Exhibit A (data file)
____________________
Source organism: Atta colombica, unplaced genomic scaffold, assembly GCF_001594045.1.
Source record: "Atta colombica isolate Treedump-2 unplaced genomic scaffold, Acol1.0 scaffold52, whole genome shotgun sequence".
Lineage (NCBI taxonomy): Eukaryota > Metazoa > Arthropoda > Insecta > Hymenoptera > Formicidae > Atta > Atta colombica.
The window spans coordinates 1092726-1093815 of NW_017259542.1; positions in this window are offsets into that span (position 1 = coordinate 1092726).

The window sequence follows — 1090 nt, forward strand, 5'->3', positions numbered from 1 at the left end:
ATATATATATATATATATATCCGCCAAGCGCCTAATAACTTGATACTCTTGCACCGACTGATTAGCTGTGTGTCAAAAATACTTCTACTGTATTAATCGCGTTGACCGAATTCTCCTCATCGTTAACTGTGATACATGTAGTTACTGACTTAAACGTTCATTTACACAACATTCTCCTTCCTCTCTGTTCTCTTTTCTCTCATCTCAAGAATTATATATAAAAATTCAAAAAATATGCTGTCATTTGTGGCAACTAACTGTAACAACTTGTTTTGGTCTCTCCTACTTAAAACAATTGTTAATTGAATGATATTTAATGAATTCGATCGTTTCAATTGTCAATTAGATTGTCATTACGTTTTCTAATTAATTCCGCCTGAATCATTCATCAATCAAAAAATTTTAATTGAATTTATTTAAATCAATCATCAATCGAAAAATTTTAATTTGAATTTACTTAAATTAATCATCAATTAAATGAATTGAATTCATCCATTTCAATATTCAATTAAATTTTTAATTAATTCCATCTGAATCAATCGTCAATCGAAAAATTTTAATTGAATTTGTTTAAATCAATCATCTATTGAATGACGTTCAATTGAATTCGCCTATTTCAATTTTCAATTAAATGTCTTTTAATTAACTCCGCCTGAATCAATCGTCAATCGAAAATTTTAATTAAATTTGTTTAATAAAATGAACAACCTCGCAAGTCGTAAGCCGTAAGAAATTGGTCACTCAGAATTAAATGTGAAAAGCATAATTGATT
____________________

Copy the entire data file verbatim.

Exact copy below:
Source organism: Atta colombica, unplaced genomic scaffold, assembly GCF_001594045.1.
Source record: "Atta colombica isolate Treedump-2 unplaced genomic scaffold, Acol1.0 scaffold52, whole genome shotgun sequence".
Lineage (NCBI taxonomy): Eukaryota > Metazoa > Arthropoda > Insecta > Hymenoptera > Formicidae > Atta > Atta colombica.
The window spans coordinates 1092726-1093815 of NW_017259542.1; positions in this window are offsets into that span (position 1 = coordinate 1092726).

The window sequence follows — 1090 nt, forward strand, 5'->3', positions numbered from 1 at the left end:
ATATATATATATATATATATCCGCCAAGCGCCTAATAACTTGATACTCTTGCACCGACTGATTAGCTGTGTGTCAAAAATACTTCTACTGTATTAATCGCGTTGACCGAATTCTCCTCATCGTTAACTGTGATACATGTAGTTACTGACTTAAACGTTCATTTACACAACATTCTCCTTCCTCTCTGTTCTCTTTTCTCTCATCTCAAGAATTATATATAAAAATTCAAAAAATATGCTGTCATTTGTGGCAACTAACTGTAACAACTTGTTTTGGTCTCTCCTACTTAAAACAATTGTTAATTGAATGATATTTAATGAATTCGATCGTTTCAATTGTCAATTAGATTGTCATTACGTTTTCTAATTAATTCCGCCTGAATCATTCATCAATCAAAAAATTTTAATTGAATTTATTTAAATCAATCATCAATCGAAAAATTTTAATTTGAATTTACTTAAATTAATCATCAATTAAATGAATTGAATTCATCCATTTCAATATTCAATTAAATTTTTAATTAATTCCATCTGAATCAATCGTCAATCGAAAAATTTTAATTGAATTTGTTTAAATCAATCATCTATTGAATGACGTTCAATTGAATTCGCCTATTTCAATTTTCAATTAAATGTCTTTTAATTAACTCCGCCTGAATCAATCGTCAATCGAAAATTTTAATTAAATTTGTTTAATAAAATGAACAACCTCGCAAGTCGTAAGCCGTAAGAAATTGGTCACTCAGAATTAAATGTGAAAAGCATAATTGATT